Rowland was a life trustee of Bennington College and a member of the second graduating class in 1937, and she joined Bennington’s board in 1995. The Crossett Library is named for her father. Her bequest to Bennington College included 107 decoys—many sold at this auction—as well as silver, jewelry, and 22 Ansel Adams photographs.

Guyette couldn’t remember what Rowland paid for the dust jacket decoy at the famed Mackey sale at Bourne in 1973, but he didn’t think it was much. “It was probably around $2500 to $3000—certainly not more than $4000,” he said.

The final accounting was still being tallied when we talked to Guyette. “The total was close to $3,022,000—if it changes it will go up a little,” he said. “There were sixty-two lots that sold for over $10,000 and two that sold for over $100,000.”

“The total was near the high estimate,” Guyette said. “This auction was a little better than last year—of course,  there was more to this sale. What’s happening is we’re getting a lot of estates, and it creates more excitement. We can offer things with reasonable estimates and few or no reserves.”

Guyette noted that this sale was the best decoy auction any auction firm has had since 2006. “One thing I noticed partway through this auction was the audience was really driving the price structure—they were pushing the prices; they were there to buy and expected to pay. They weren’t there to get a bargain,” he said.

Crowell’s decorative miniature carvings showed strength. “I was surprised by the miniatures—they did so well,” said Guyette, referring to Rowland’s collection. “There are a lot of them—many with the rectangular stamp, which is later—but they consistently went over the high estimate.” All but one of the miniatures were ex-Rowland. The best seller was a double-mount carving with a curlew and a greater yellowlegs. Standing 5½" high, it sold for $13,225, topping the $5000/7000 estimate. The following lot, a miniature jack curlew by Crowell, brought $7762.50 (est. $3500/4500). Other miniatures included a godwit that sold for $4600; an upland plover, $3795; Eskimo curlew, $7475; ruddy turnstone, $3737.50; jack curlew, $4600; and a sanderling for $3795.

Auction firm partner Jon Deeter commented, “The strength of the Crowell minis was surprising.” Deeter continued, “It was challenging…that was a lot of Crowell decoratives to bring to the market at once. We worked hard putting together the Rowland catalog, and that stimulated additional interest. Back in December, I was concerned about the amount of Crowell decoratives we were going to be selling this summer. I thought ‘How are we going to pull this off,’ but through good marketing and hard work, it happened.”

The Rowland catalog Deeter was referring to was a 56-page glossy full-color catalog of the Rowland collection, sans detailed auction descriptions and estimates, which were included in the main catalog. The auction house called it “a photographic reference.”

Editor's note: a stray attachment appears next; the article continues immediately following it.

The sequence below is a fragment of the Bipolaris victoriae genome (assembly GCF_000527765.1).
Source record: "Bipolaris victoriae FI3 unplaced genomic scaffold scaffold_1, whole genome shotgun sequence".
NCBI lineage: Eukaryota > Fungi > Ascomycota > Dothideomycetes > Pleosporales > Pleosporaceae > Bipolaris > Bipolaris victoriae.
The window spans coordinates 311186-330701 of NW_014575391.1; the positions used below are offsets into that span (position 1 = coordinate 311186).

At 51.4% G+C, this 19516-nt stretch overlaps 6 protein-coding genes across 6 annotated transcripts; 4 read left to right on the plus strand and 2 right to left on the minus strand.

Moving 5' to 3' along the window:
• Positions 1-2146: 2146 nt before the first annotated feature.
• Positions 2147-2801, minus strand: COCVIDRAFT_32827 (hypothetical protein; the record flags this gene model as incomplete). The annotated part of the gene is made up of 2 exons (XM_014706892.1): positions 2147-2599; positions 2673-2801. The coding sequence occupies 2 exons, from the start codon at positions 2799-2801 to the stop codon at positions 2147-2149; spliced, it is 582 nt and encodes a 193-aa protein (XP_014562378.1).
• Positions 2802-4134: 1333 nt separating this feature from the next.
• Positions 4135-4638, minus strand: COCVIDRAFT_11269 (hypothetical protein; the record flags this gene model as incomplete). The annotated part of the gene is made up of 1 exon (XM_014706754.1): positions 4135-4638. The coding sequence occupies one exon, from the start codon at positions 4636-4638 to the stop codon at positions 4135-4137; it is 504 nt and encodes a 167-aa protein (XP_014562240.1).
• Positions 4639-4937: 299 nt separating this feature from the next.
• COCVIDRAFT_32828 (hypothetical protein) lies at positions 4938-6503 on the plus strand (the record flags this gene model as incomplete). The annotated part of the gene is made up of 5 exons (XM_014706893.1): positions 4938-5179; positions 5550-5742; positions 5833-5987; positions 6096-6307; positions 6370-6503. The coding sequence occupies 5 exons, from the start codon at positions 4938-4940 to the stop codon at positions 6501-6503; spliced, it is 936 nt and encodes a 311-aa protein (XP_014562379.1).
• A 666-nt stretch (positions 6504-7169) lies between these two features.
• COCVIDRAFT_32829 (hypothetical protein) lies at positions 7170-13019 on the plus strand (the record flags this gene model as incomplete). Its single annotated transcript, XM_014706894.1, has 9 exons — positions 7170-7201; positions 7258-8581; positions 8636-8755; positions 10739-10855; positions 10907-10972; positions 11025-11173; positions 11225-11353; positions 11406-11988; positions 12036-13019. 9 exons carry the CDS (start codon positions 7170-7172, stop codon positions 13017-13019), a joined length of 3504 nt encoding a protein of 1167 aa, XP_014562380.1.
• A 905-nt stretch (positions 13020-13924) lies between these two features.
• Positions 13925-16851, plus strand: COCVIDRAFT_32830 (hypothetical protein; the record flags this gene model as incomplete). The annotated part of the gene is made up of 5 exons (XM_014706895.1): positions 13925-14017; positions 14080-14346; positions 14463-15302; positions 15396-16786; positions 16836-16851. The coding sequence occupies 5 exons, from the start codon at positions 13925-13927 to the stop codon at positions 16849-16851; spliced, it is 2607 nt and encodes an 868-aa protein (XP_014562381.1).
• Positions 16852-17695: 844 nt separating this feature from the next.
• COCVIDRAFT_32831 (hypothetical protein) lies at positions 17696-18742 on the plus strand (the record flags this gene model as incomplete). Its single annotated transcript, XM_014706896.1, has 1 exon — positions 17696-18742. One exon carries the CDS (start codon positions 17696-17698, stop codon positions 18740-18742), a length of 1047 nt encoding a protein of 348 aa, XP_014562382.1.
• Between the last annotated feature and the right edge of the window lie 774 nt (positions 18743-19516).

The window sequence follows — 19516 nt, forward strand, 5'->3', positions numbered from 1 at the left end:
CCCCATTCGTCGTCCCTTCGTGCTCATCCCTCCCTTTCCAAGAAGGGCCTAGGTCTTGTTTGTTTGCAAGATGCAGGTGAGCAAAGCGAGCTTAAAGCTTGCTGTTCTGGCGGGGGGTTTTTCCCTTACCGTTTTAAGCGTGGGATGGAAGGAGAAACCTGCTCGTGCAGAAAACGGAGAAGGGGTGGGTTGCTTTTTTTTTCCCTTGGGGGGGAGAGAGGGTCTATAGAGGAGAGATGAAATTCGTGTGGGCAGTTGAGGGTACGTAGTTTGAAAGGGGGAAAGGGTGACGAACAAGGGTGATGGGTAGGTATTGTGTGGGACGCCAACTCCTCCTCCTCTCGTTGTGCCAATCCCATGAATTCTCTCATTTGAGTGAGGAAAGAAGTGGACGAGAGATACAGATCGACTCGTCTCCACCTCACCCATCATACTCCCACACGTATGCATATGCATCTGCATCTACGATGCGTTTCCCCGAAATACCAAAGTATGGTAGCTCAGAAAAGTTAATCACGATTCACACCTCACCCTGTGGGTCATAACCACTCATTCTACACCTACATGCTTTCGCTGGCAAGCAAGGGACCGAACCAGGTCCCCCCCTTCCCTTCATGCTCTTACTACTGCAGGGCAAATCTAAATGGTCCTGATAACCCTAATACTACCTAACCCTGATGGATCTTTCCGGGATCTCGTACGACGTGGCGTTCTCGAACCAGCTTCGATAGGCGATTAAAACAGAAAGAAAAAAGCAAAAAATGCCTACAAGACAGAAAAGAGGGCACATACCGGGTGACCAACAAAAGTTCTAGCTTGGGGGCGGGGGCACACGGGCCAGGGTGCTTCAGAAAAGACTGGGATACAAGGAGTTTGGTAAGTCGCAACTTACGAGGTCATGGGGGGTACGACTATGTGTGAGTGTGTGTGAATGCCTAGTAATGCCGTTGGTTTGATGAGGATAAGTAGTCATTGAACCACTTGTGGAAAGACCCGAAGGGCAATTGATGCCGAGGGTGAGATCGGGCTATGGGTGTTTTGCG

Several of the Crowells sold were gifts by the carver to Charles Ashley Hardy. According to Guyette, “Hardy had a hunting club [Three Bears Club], and Crowell guided and carved decoys for him.” Hardy, who graduated from Harvard in 1897 and MIT in 1904, worked in the mining industry. He wrote in a Harvard Report on the class of 1897 that he traveled “through Colorado, Arizona, and New Mexico, visited Cripple Creek, Dawson City, and the Yukon region.” He often hunted on the trips, and contributed to Outing, Life, and Shooting and Fishing.

When he was on the Cape, “Hardy thought it would be great to have Crowell make decorative carvings to market—to sell to the tourists and people with summer homes. He set him up to have a shop. Years later Crowell made several carvings that were considered his very best shorebird decoratives and gave them to him.”

A feeding curlew by Crowell, a gift to Hardy, sold for $109,250 to a collector. A jack snipe, ex-Hardy, signed on the bottom, sold for $74,750 to a phone bidder, and an upland plover brought $89,125 from another phone bidder. All three had an oval Crowell brand, were signed “C.A. Hardy,” and were from the Rowland collection. Guyette said the bases of the Crowell carvings are among the best ever made by the artist.

We attended the auction only on the first day. The sale was called by Fairfield, Maine, auctioneer James Julia and recently retired James D. Julia auctions staffer Dudley Browne. The pair was high-energy throughout and kept the bids moving.

The auction wasn’t the only draw to the Sheraton in Portsmouth. More than 23 dealers, including RJG Antiques, Loy Harrell, and Gene and Linda Kangas, offered decoys, reference books, and related objects in the hotel. Guyette, Schmidt & Deeter treat clients right. On the eve of the sale, they offered complimentary cocktails and hors d’ouevres during the 6-8 p.m. preview. During each day, a substantial New England lunch was set up with hearty sandwiches, chowder, and blueberry cobbler, all provided gratis to auction attendees. After the first day of the sale, a harbor cruise was offered—tickets were limited but free. Deeter spoke of the camaraderie of decoy collectors. “It’s a great social group of people who like each other…it’s part of what makes it so much fun,” he said.

For more information, contact Guyette, Schmidt & Deeter at (410) 745-0485 or via the Web site (

Originally published in the October 2013 issue of Maine Antique Digest. © 2013 Maine Antique Digest